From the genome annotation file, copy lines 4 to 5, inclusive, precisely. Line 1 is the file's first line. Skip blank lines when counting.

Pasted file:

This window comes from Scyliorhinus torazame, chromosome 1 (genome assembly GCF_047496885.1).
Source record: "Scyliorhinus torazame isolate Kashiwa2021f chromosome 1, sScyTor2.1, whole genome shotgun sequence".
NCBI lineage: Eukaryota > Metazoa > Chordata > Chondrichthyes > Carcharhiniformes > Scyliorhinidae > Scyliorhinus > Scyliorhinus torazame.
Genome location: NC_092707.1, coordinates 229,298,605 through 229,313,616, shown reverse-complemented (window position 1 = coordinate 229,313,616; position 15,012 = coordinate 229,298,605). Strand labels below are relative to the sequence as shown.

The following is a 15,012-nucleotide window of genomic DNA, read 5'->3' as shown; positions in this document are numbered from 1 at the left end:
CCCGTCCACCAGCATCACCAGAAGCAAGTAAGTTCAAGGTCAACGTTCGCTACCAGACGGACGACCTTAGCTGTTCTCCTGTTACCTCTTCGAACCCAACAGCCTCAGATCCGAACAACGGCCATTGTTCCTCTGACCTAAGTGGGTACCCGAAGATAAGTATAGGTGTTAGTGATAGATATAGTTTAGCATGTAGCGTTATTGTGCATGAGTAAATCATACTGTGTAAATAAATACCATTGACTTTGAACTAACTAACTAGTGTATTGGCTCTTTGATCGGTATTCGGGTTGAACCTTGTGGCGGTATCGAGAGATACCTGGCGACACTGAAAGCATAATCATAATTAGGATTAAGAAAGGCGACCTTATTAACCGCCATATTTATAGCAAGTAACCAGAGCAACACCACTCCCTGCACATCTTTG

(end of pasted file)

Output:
Genome location: NC_092707.1, coordinates 229,298,605 through 229,313,616, shown reverse-complemented (window position 1 = coordinate 229,313,616; position 15,012 = coordinate 229,298,605). Strand labels below are relative to the sequence as shown.

The following is a 15,012-nucleotide window of genomic DNA, read 5'->3' as shown; positions in this document are numbered from 1 at the left end: